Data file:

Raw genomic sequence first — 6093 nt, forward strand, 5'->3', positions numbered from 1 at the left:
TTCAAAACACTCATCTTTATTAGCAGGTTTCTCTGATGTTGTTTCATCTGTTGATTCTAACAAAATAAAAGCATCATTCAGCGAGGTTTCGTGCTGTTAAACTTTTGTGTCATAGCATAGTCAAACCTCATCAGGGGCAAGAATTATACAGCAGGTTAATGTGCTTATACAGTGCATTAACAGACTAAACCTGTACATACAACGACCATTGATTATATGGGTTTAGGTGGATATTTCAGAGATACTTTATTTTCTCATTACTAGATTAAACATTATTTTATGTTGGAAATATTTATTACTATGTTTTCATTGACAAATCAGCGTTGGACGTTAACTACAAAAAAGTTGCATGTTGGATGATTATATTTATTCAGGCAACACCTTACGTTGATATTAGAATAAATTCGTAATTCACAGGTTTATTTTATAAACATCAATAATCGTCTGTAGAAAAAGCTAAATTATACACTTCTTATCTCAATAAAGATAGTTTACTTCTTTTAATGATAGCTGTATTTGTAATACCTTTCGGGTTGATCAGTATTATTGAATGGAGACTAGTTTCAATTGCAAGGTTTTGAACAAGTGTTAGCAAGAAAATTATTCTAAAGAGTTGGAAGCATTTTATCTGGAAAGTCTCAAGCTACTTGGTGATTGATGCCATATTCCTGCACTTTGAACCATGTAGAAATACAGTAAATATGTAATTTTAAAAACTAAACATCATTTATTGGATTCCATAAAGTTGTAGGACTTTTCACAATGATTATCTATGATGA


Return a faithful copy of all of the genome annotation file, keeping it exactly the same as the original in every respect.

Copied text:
Raw genomic sequence first — 6093 nt, forward strand, 5'->3', positions numbered from 1 at the left:
TTCAAAACACTCATCTTTATTAGCAGGTTTCTCTGATGTTGTTTCATCTGTTGATTCTAACAAAATAAAAGCATCATTCAGCGAGGTTTCGTGCTGTTAAACTTTTGTGTCATAGCATAGTCAAACCTCATCAGGGGCAAGAATTATACAGCAGGTTAATGTGCTTATACAGTGCATTAACAGACTAAACCTGTACATACAACGACCATTGATTATATGGGTTTAGGTGGATATTTCAGAGATACTTTATTTTCTCATTACTAGATTAAACATTATTTTATGTTGGAAATATTTATTACTATGTTTTCATTGACAAATCAGCGTTGGACGTTAACTACAAAAAAGTTGCATGTTGGATGATTATATTTATTCAGGCAACACCTTACGTTGATATTAGAATAAATTCGTAATTCACAGGTTTATTTTATAAACATCAATAATCGTCTGTAGAAAAAGCTAAATTATACACTTCTTATCTCAATAAAGATAGTTTACTTCTTTTAATGATAGCTGTATTTGTAATACCTTTCGGGTTGATCAGTATTATTGAATGGAGACTAGTTTCAATTGCAAGGTTTTGAACAAGTGTTAGCAAGAAAATTATTCTAAAGAGTTGGAAGCATTTTATCTGGAAAGTCTCAAGCTACTTGGTGATTGATGCCATATTCCTGCACTTTGAACCATGTAGAAATACAGTAAATATGTAATTTTAAAAACTAAACATCATTTATTGGATTCCATAAAGTTGTAGGACTTTTCACAATGATTATCTATGATGA